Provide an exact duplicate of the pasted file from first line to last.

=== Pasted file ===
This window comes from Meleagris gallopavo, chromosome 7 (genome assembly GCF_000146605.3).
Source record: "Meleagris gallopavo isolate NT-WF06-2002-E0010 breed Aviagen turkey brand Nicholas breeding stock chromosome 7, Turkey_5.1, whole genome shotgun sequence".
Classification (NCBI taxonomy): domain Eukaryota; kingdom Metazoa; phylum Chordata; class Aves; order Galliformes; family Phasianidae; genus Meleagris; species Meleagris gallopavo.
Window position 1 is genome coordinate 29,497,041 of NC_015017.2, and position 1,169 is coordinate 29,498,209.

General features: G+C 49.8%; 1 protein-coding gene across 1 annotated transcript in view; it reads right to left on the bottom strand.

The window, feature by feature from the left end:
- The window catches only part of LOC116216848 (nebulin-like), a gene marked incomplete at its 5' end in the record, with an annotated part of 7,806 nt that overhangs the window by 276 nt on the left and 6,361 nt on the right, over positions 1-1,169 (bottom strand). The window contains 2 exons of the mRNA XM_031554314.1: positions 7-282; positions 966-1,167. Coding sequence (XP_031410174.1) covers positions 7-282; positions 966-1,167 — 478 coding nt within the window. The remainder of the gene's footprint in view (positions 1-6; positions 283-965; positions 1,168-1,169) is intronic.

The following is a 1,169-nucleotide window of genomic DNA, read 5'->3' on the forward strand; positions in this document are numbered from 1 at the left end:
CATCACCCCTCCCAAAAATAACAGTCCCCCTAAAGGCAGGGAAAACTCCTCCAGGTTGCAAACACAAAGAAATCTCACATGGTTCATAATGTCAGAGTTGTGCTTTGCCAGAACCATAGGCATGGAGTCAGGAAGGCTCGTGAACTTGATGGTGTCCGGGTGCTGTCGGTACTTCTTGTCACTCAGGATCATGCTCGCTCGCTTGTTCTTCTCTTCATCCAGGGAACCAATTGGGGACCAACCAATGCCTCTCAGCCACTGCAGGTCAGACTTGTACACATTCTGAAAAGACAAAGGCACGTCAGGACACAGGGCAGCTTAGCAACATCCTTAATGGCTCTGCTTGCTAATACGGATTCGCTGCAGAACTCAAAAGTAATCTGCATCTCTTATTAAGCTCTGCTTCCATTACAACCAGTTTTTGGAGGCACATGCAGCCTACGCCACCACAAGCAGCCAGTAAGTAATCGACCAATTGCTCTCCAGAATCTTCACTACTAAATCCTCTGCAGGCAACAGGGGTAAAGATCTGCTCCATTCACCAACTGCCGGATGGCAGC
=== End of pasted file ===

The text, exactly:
This window comes from Meleagris gallopavo, chromosome 7 (genome assembly GCF_000146605.3).
Source record: "Meleagris gallopavo isolate NT-WF06-2002-E0010 breed Aviagen turkey brand Nicholas breeding stock chromosome 7, Turkey_5.1, whole genome shotgun sequence".
Classification (NCBI taxonomy): domain Eukaryota; kingdom Metazoa; phylum Chordata; class Aves; order Galliformes; family Phasianidae; genus Meleagris; species Meleagris gallopavo.
Window position 1 is genome coordinate 29,497,041 of NC_015017.2, and position 1,169 is coordinate 29,498,209.

General features: G+C 49.8%; 1 protein-coding gene across 1 annotated transcript in view; it reads right to left on the bottom strand.

The window, feature by feature from the left end:
- The window catches only part of LOC116216848 (nebulin-like), a gene marked incomplete at its 5' end in the record, with an annotated part of 7,806 nt that overhangs the window by 276 nt on the left and 6,361 nt on the right, over positions 1-1,169 (bottom strand). The window contains 2 exons of the mRNA XM_031554314.1: positions 7-282; positions 966-1,167. Coding sequence (XP_031410174.1) covers positions 7-282; positions 966-1,167 — 478 coding nt within the window. The remainder of the gene's footprint in view (positions 1-6; positions 283-965; positions 1,168-1,169) is intronic.

The following is a 1,169-nucleotide window of genomic DNA, read 5'->3' on the forward strand; positions in this document are numbered from 1 at the left end:
CATCACCCCTCCCAAAAATAACAGTCCCCCTAAAGGCAGGGAAAACTCCTCCAGGTTGCAAACACAAAGAAATCTCACATGGTTCATAATGTCAGAGTTGTGCTTTGCCAGAACCATAGGCATGGAGTCAGGAAGGCTCGTGAACTTGATGGTGTCCGGGTGCTGTCGGTACTTCTTGTCACTCAGGATCATGCTCGCTCGCTTGTTCTTCTCTTCATCCAGGGAACCAATTGGGGACCAACCAATGCCTCTCAGCCACTGCAGGTCAGACTTGTACACATTCTGAAAAGACAAAGGCACGTCAGGACACAGGGCAGCTTAGCAACATCCTTAATGGCTCTGCTTGCTAATACGGATTCGCTGCAGAACTCAAAAGTAATCTGCATCTCTTATTAAGCTCTGCTTCCATTACAACCAGTTTTTGGAGGCACATGCAGCCTACGCCACCACAAGCAGCCAGTAAGTAATCGACCAATTGCTCTCCAGAATCTTCACTACTAAATCCTCTGCAGGCAACAGGGGTAAAGATCTGCTCCATTCACCAACTGCCGGATGGCAGC